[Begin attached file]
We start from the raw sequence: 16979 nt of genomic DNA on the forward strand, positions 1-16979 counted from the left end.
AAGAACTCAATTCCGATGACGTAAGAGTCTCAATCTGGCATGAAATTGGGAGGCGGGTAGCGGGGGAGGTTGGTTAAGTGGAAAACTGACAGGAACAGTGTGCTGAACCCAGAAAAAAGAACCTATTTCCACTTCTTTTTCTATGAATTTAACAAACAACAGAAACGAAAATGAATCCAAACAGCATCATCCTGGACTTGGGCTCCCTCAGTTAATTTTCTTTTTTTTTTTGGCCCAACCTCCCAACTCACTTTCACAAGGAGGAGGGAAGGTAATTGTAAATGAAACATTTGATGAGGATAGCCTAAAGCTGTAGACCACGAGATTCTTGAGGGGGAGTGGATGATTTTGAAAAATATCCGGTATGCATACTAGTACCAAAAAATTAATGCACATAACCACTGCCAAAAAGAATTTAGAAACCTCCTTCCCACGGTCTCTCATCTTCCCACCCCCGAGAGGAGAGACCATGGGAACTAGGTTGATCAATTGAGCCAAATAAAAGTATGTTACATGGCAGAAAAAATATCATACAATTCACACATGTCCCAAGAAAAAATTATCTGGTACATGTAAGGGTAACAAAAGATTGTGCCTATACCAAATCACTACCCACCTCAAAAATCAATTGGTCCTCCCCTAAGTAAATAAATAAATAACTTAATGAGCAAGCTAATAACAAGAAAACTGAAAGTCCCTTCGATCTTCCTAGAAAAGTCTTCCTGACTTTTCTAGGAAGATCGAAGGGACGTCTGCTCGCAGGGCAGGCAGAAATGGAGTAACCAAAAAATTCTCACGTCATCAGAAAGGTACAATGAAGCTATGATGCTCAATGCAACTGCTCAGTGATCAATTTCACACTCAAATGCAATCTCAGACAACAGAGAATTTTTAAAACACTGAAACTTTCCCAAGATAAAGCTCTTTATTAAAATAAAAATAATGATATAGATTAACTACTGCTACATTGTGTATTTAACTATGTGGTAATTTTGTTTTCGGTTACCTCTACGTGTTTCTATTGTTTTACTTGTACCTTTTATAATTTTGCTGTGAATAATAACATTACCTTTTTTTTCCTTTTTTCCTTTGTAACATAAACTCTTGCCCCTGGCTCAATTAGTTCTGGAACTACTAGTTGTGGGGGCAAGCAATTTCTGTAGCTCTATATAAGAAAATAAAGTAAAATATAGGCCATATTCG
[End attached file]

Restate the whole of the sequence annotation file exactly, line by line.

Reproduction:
We start from the raw sequence: 16979 nt of genomic DNA on the forward strand, positions 1-16979 counted from the left end.
AAGAACTCAATTCCGATGACGTAAGAGTCTCAATCTGGCATGAAATTGGGAGGCGGGTAGCGGGGGAGGTTGGTTAAGTGGAAAACTGACAGGAACAGTGTGCTGAACCCAGAAAAAAGAACCTATTTCCACTTCTTTTTCTATGAATTTAACAAACAACAGAAACGAAAATGAATCCAAACAGCATCATCCTGGACTTGGGCTCCCTCAGTTAATTTTCTTTTTTTTTTTGGCCCAACCTCCCAACTCACTTTCACAAGGAGGAGGGAAGGTAATTGTAAATGAAACATTTGATGAGGATAGCCTAAAGCTGTAGACCACGAGATTCTTGAGGGGGAGTGGATGATTTTGAAAAATATCCGGTATGCATACTAGTACCAAAAAATTAATGCACATAACCACTGCCAAAAAGAATTTAGAAACCTCCTTCCCACGGTCTCTCATCTTCCCACCCCCGAGAGGAGAGACCATGGGAACTAGGTTGATCAATTGAGCCAAATAAAAGTATGTTACATGGCAGAAAAAATATCATACAATTCACACATGTCCCAAGAAAAAATTATCTGGTACATGTAAGGGTAACAAAAGATTGTGCCTATACCAAATCACTACCCACCTCAAAAATCAATTGGTCCTCCCCTAAGTAAATAAATAAATAACTTAATGAGCAAGCTAATAACAAGAAAACTGAAAGTCCCTTCGATCTTCCTAGAAAAGTCTTCCTGACTTTTCTAGGAAGATCGAAGGGACGTCTGCTCGCAGGGCAGGCAGAAATGGAGTAACCAAAAAATTCTCACGTCATCAGAAAGGTACAATGAAGCTATGATGCTCAATGCAACTGCTCAGTGATCAATTTCACACTCAAATGCAATCTCAGACAACAGAGAATTTTTAAAACACTGAAACTTTCCCAAGATAAAGCTCTTTATTAAAATAAAAATAATGATATAGATTAACTACTGCTACATTGTGTATTTAACTATGTGGTAATTTTGTTTTCGGTTACCTCTACGTGTTTCTATTGTTTTACTTGTACCTTTTATAATTTTGCTGTGAATAATAACATTACCTTTTTTTTCCTTTTTTCCTTTGTAACATAAACTCTTGCCCCTGGCTCAATTAGTTCTGGAACTACTAGTTGTGGGGGCAAGCAATTTCTGTAGCTCTATATAAGAAAATAAAGTAAAATATAGGCCATATTCG